In 1999, General Motors launched GM BuyPower with much fanfare. However, they soon realized that they didn't have their finger on the pulse of the average internet shopper. Instead of being a "revolutionary" shopping experience, the site turned out to be not much more than an online brochure. The customer was still largely left to his/her own devices when it came to negotiating a deal.

Fast-forward to 2001. GM was considering a joint venture on a new marketplace that not only promised online pricing, but actual inventory vehicles as well. The catch? Reeling from the failure of BuyPower, GM knew they needed some outside expertise. Enter Autobytel. Autobytel was the leader in the online automotive space, and the acknowledged expert in lead generation.


I worked with the team at GM to craft a proof-of-concept site for Chevrolet in the D.C. region called the "Chevy Showroom". My team was responsible for the architecture, technology, user experience and design. We built a system that would allow us to import every vehicle from every GM dealership in the US, every night. This included configuration information (options, packages, etc.) as well as dealer add-ons, and invoice and sticker pricing.

Using this data, we crafted a website that allowed the consumer to search for a car with the exact options they wanted, print a virtual window sticker, and reserve the vehicle at the dealer of their choice. This was the first time that a user could view the invoice, sticker and discounted actual price of a vehicle online.

It wasn't all smooth sailing. GM had some major misconceptions about how the site should function, and we had to educate them on the way consumers liked to shop online. With our guidance, we were ultimately able to lead them to a superior user experience that surpassed customer expectations.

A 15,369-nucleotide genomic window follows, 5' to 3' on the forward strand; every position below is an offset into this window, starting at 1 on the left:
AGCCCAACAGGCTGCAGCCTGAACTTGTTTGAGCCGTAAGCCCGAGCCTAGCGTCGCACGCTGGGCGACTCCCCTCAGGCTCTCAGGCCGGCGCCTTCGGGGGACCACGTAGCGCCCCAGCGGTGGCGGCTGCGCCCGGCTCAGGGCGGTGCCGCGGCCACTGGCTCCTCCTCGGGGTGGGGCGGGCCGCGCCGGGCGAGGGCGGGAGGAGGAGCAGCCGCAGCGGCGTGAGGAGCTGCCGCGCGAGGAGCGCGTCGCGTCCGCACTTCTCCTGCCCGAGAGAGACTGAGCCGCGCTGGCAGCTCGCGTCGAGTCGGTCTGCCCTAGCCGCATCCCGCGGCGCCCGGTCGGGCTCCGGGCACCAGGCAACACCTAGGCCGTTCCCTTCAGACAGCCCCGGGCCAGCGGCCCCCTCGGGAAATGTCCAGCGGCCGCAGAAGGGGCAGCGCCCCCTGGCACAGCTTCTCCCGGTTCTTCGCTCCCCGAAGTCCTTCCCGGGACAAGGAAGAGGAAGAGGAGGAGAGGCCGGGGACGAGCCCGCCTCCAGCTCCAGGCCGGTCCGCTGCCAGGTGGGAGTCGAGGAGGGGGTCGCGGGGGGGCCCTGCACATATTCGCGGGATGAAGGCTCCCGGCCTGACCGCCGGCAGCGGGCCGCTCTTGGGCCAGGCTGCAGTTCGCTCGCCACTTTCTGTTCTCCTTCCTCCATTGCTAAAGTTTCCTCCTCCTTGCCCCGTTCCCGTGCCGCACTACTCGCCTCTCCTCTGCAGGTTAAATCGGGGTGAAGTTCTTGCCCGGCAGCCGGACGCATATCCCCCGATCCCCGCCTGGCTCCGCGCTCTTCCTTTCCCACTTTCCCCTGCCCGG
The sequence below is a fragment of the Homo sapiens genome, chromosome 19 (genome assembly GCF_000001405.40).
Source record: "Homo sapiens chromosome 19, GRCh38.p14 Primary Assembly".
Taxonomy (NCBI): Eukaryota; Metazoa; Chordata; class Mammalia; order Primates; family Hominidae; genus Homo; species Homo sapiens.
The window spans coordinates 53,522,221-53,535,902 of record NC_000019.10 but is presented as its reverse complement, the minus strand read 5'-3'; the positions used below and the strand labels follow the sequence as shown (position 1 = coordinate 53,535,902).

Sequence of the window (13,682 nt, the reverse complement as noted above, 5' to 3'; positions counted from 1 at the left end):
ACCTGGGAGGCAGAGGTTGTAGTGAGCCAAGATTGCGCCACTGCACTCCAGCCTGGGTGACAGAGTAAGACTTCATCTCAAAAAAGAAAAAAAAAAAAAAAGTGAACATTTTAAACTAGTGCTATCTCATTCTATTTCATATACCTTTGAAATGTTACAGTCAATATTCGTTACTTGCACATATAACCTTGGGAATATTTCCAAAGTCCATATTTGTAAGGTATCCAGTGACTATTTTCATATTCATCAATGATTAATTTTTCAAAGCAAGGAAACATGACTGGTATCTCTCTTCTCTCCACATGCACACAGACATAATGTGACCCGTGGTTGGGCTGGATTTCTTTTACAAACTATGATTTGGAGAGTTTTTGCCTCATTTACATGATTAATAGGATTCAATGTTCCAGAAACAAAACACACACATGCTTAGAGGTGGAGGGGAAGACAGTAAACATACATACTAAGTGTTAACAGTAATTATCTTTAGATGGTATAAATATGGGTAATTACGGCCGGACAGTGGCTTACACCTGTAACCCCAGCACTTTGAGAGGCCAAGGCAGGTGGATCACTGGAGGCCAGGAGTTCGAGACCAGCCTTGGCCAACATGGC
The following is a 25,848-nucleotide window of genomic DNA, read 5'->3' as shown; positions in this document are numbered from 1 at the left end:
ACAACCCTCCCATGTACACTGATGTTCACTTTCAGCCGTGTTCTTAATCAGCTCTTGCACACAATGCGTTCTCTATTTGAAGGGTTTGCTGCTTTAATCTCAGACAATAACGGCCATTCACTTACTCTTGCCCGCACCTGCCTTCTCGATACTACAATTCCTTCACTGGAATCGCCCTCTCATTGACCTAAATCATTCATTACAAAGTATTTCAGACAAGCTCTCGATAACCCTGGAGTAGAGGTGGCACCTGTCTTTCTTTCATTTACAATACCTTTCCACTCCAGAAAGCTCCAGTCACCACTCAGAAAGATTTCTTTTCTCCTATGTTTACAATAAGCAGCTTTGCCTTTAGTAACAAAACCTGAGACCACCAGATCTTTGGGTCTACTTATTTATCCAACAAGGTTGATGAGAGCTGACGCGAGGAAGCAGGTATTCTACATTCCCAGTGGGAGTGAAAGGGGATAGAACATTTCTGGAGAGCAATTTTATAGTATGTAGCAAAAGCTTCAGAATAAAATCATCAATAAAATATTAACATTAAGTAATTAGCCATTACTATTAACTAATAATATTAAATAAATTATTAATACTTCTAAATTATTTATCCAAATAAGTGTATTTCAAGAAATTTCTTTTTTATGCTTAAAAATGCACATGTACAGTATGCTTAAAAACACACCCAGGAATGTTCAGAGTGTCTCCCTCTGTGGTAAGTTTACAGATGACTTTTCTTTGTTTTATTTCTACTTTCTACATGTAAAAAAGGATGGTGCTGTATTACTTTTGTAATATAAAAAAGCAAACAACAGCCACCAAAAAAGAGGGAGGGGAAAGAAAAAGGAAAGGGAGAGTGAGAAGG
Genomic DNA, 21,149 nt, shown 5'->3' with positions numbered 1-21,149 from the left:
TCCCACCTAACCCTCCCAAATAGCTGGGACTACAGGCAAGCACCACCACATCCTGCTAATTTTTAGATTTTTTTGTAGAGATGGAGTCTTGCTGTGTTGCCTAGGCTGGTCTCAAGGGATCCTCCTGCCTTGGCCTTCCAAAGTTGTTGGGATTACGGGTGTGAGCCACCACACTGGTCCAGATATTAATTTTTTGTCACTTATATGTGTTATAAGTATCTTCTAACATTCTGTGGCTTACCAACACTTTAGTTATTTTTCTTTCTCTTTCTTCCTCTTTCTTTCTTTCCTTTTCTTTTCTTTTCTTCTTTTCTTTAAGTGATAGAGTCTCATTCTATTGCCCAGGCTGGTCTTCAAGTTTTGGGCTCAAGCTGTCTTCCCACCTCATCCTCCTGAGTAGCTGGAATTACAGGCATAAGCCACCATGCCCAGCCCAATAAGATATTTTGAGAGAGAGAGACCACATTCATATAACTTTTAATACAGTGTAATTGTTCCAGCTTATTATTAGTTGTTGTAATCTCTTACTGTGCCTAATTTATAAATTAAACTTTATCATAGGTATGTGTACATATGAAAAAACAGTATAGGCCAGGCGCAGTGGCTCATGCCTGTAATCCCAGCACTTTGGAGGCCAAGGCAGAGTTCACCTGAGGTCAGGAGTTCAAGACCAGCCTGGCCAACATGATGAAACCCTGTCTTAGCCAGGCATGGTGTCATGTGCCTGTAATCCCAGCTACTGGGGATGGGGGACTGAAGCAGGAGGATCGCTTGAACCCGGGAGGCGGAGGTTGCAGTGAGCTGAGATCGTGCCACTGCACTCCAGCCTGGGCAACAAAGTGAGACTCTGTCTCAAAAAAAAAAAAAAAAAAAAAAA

"We sold more cars in the first day with the Chevy Showroom than we sold in our entire first month with GM BuyPower!"
- Vice President of U.S. Sales and Service, General Motors


In the first 24 hours, GM sold more vehicles on the Chevy Showroom than they did on GM BuyPower in its first month. GM BuyPower was launched nationally with thousands of dealerships across all GM brands, and was backed by a media blitz. Chevy Showroom, on the other hand, was test-marketed in Washington D.C. with only a handful of Chevrolet dealers and no advertising other than a link from Autobytel inviting users to give it a try. The trial was extended from 90 days to six months based on the success of the initial trial, and during those six months, the Showroom sold more vehicles than GM BuyPower had since inception. Though the trial was a success, GM ultimately decided not to pursue the model due to dealer backlash.